CEOs benefit from executive teams that keep the big picture in mind as data are presented and look beyond day-to-day operations, writes veteran CEO Joel Trammell. "[I]f you're not clear about what you need, not even the CEO will be able to help effectively," Trammell writes.
Small Business Administration chief Maria Contreras-Sweet says she's inspired by her mother, an immigrant who raised six children while working at a poultry processing plant. Contreras-Sweet's mother had confidence and raised her children to have the same sense of self-worth. "I think that's important to instill in our young girls -- that we matter, we deserve to be heard and we deserve to be treated equally," she says.
Leaders need to give their workers the space to succeed, but that doesn't mean taking a hands-off approach, writes Jennifer V. Miller. "The best leaders are still connected to those they lead, offering coaching, support and mentorship when needed," she explains.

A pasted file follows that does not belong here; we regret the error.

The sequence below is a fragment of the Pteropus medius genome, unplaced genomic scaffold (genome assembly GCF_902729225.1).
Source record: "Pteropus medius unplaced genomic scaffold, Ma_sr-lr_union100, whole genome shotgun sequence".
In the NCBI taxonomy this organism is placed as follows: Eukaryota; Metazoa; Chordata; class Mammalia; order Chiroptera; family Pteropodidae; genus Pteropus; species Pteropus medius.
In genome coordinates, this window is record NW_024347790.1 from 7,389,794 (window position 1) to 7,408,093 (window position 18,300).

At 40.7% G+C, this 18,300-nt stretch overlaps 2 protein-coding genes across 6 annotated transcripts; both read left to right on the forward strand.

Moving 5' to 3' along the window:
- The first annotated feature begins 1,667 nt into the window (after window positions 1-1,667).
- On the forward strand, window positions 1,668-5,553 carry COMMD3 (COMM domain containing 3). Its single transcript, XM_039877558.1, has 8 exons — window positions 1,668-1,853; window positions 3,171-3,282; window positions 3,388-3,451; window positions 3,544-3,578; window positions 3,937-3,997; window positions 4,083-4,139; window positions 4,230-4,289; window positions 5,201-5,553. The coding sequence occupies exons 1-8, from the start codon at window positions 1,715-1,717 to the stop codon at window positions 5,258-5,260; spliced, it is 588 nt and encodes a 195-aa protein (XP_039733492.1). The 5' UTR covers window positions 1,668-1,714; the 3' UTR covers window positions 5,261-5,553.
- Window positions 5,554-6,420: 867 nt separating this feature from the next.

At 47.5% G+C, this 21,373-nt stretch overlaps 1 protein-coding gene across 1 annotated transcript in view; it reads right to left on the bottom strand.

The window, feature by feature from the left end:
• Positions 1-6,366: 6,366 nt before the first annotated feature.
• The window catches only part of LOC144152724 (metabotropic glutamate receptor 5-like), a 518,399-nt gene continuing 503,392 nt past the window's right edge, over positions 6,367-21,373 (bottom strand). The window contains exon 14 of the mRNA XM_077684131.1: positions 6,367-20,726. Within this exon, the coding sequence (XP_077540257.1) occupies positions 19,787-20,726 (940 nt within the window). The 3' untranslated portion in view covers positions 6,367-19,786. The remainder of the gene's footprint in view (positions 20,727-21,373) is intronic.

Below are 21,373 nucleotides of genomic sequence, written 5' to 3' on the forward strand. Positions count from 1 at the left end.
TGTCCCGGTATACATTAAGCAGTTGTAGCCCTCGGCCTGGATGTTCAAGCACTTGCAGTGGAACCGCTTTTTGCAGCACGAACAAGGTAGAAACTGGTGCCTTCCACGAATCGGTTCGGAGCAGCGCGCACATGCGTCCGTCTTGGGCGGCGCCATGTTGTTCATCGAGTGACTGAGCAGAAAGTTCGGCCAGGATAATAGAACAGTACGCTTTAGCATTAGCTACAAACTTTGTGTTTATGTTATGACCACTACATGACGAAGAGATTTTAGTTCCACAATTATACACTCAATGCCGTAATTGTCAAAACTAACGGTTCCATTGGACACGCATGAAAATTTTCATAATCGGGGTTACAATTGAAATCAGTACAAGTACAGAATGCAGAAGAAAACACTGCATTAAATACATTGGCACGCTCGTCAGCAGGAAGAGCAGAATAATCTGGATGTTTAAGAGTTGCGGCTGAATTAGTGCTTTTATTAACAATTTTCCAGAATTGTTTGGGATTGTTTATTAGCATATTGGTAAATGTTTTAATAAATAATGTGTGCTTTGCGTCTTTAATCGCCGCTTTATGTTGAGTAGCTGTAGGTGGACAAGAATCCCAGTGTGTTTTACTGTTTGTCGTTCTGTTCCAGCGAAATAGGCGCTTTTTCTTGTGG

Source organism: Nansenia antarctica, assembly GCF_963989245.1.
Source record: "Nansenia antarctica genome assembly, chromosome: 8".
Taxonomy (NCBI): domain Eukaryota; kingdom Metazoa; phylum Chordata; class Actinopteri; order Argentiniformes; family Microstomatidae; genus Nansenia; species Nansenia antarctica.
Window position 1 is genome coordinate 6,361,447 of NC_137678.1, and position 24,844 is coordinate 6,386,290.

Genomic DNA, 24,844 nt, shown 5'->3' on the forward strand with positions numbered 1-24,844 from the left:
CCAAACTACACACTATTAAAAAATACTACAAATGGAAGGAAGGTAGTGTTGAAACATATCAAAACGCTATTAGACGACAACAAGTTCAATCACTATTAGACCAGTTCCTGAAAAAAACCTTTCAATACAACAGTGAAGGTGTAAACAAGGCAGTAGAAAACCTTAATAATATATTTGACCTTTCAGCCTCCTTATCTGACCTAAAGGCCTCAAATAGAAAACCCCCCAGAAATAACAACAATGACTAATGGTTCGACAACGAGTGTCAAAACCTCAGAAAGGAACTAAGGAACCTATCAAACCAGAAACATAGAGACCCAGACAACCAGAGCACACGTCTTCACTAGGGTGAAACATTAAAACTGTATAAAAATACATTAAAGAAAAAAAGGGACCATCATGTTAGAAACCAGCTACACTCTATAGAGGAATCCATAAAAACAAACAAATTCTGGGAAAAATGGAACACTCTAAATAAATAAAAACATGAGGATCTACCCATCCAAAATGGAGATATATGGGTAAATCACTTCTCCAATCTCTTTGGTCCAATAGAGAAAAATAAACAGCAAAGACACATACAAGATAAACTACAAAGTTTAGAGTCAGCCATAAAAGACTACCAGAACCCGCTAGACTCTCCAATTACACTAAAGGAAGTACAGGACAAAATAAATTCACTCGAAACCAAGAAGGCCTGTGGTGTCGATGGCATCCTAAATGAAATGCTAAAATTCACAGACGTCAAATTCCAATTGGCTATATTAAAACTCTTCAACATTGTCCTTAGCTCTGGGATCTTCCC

Benjamin Franklin, Marcel Proust and Ludwig van Beethoven had different careers and habits to get them in a creative mood, but each found what worked to stir insight and productivity. Oliver Burkeman distills six broad lessons from these and other thinkers but warns that there's no substitute for "immeasurable talent and extremely hard work."
Too many leaders focus solely on communicating the performance results they desire, when they should also express how they expect employees to behave while achieving these results, Chris Edmonds writes. When leaders emphasize only results, research shows that employees become less motivated when they aren't being monitored, and office power struggles become more common, Edmonds writes.